In one of the strangest boxing matches in history, Evander Holyfield successfully defended his World Boxing Association (WBA) heavyweight title against Mike Tyson on June 28, 1997, in Las Vegas, Nev. Holyfield was in clear control of the bout when Tyson, while in a clinch with Holyfield in the third round, suddenly bit a chunk out of the champion's right ear. The referee gave Tyson a warning, but when the fight resumed after a doctor indicated that Holyfield could continue, Tyson unaccountably bit the champion on the left ear and was disqualified. A riot nearly erupted when members of both corners, photographers, and police officers rushed into the ring. Tyson's bizarre behaviour—and the gruesome scene it engendered—created a furor that overshadowed Holyfield's second victory over a fighter once thought to be invincible. Holyfield cemented his position as boxing's best heavyweight later in the year when he defeated International Boxing Federation (IBF) titleholder Michael Moorer by technical knockout on November 8.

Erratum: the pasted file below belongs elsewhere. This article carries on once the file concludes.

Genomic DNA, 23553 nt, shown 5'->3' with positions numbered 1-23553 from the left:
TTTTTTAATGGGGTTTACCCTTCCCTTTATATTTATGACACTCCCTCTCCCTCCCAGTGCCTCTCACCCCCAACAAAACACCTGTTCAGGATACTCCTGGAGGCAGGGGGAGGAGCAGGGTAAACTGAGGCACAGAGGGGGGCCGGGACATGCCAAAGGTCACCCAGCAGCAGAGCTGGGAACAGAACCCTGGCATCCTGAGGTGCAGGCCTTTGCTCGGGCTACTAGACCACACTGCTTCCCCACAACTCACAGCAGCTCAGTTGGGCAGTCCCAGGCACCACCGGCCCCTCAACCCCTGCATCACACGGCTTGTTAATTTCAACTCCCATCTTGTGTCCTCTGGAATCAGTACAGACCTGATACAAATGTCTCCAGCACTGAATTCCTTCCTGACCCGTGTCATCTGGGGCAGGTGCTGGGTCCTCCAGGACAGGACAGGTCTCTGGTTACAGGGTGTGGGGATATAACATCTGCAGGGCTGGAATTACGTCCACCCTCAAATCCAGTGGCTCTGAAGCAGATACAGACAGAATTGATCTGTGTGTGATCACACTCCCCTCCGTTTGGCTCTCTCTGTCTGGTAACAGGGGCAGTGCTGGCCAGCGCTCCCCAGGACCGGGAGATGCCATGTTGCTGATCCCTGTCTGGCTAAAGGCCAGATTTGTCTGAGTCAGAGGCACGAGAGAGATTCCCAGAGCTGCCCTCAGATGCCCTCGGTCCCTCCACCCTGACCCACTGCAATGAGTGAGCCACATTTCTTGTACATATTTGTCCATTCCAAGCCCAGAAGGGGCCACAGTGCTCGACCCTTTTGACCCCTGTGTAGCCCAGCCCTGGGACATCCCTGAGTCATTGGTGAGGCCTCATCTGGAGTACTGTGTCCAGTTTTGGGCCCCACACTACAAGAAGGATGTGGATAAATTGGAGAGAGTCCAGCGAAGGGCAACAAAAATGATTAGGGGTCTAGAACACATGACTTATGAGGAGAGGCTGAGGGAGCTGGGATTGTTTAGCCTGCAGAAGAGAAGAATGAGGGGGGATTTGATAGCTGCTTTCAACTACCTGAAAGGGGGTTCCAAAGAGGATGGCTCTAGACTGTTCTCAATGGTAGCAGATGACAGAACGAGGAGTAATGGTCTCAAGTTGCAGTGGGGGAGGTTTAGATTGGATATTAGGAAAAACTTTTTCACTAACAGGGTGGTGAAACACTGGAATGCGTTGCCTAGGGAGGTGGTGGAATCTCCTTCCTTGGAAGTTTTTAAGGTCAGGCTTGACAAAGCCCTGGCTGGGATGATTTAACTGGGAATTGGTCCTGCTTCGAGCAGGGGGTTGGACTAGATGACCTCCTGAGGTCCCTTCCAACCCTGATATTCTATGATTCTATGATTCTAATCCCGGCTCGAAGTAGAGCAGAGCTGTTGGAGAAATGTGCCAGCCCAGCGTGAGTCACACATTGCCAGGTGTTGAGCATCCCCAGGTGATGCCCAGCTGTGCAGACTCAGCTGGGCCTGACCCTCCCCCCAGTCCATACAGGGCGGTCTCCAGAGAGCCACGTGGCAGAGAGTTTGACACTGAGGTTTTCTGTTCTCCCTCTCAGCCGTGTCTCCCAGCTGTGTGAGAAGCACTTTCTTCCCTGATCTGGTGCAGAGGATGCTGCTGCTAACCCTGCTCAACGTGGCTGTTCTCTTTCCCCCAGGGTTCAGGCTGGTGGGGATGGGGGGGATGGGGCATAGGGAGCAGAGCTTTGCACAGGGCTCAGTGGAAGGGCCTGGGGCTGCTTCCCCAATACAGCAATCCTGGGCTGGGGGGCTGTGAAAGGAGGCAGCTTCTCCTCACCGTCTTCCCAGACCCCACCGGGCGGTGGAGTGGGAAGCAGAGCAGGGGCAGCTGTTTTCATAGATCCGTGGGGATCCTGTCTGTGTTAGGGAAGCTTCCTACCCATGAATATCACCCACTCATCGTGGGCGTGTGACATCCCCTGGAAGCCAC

Holyfield was born on Oct. 19, 1962, in Atmore, Ala. He began boxing competitively at the age of eight and eventually compiled an amateur record of 160-14. At the 1984 Olympic Games in Los Angeles, he fought as a light heavyweight and was awarded the bronze medal after being disqualified on a controversial call in the semifinal bout. He soon turned professional, and in July 1986 he won the junior heavyweight title by upsetting WBA champion Dwight Muhammad Qawi in a grueling 15-round battle.